Oh, wait, no, because then he goes to the next room and meets the dog with millwheel-eyes, and does the same thing as in the last room.  He tells the dog, "You had better not look at me in that way, you will make your eyes water," (I guess he thinks he's witty?) puts the dog on the apron, dumps all the copper coins he collected and filled his pockets and his knapsack with nothing but silver.  Then he goes to the next room with the chest of gold, because he can't plan ahead. Go to that room first, you idiot.

Third room.  This dog was really hideous; his eyes were, truly, as big as towers, and they turned round and round in his head like wheels.  SHOW ME THIS DOG.  I WANT TO SEE HIM.  What the hell does "truly as big as towers" even mean!?

“Good morning,” said the soldier, touching his cap, for he had never seen such a dog in his life. But after looking at him more closely, he thought he had been civil enough, and really?  You're a total douche to an old ugly woman on the road who's offering you all the money you can carry in exchange for a simple favour, but a big ugly dog deserves your manners.  Really, this guy is a class act.  He puts the dog on the apron, like all the others, and opens the chest.  Dumping out all the silver he got from the last room (why did he take it in the first place?) he fills his pockets, knapsack, cap, and boots with gold, so he can barely walk.  At this point when I first read this story, I had assumed that it would be working up to a moral about greed and taking more than you needed to the point where you were physically hampered.  It doesn't, though.  I thought I would tell you now, so you don't go through the story with misconceptions.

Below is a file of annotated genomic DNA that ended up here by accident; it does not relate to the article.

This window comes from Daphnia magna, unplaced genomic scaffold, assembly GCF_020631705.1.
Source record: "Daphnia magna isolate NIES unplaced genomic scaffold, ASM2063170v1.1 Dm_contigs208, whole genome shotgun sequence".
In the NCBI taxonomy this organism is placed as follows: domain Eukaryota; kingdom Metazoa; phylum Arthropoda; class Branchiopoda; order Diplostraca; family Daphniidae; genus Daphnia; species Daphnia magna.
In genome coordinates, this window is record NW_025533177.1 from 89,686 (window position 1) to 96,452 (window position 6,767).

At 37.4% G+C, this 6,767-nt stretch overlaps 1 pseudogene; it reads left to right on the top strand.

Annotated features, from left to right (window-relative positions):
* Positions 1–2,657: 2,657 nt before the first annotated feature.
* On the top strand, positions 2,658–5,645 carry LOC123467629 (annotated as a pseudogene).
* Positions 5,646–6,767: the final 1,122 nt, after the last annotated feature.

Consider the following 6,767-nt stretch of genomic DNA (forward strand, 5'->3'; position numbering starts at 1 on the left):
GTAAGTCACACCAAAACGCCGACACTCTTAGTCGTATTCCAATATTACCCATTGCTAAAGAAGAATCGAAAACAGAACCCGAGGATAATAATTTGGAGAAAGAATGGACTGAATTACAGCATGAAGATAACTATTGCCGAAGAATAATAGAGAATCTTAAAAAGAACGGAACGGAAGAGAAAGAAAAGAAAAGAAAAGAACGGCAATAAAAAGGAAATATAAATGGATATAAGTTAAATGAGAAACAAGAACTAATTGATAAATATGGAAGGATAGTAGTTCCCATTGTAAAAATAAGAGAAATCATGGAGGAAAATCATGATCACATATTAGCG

Now that he was filthy stinking rich, he goes back to the entrance and calls up the tree, "Pull me up, you old witch."  Seriously, dude, she has made you wealthy beyond your wildest dreams.  Maybe you should ask for her name or something, at the very least.

The woman asks, "Do you have the tinder box?"  The soldier replies, "No, I declare I quite forgot it," and goes back to fetch it.  Yeah, right.  Forgot it like a fox, probably.  He was hoping he could con the witch -- oh shit, now I'm doing it.  He was hoping he could con the old woman who has never actually shown any signs of being a witch other than being old and ugly, into letting him dump his cash somewhere and then come back for a second go.  Greedy fuck.

So when the woman sees through his scheme and makes sure he does the work she's paying him for, she pulls him up out of the tree.  Remember, he's loaded down with as much gold as he could get away with.  The old woman is doing more work than he is here, hauling his greedy ass up a hundred feet to the top of the hollow tree.  All he had to do was move a couple of dogs and grab a wooden box, and he barely managed to do that right.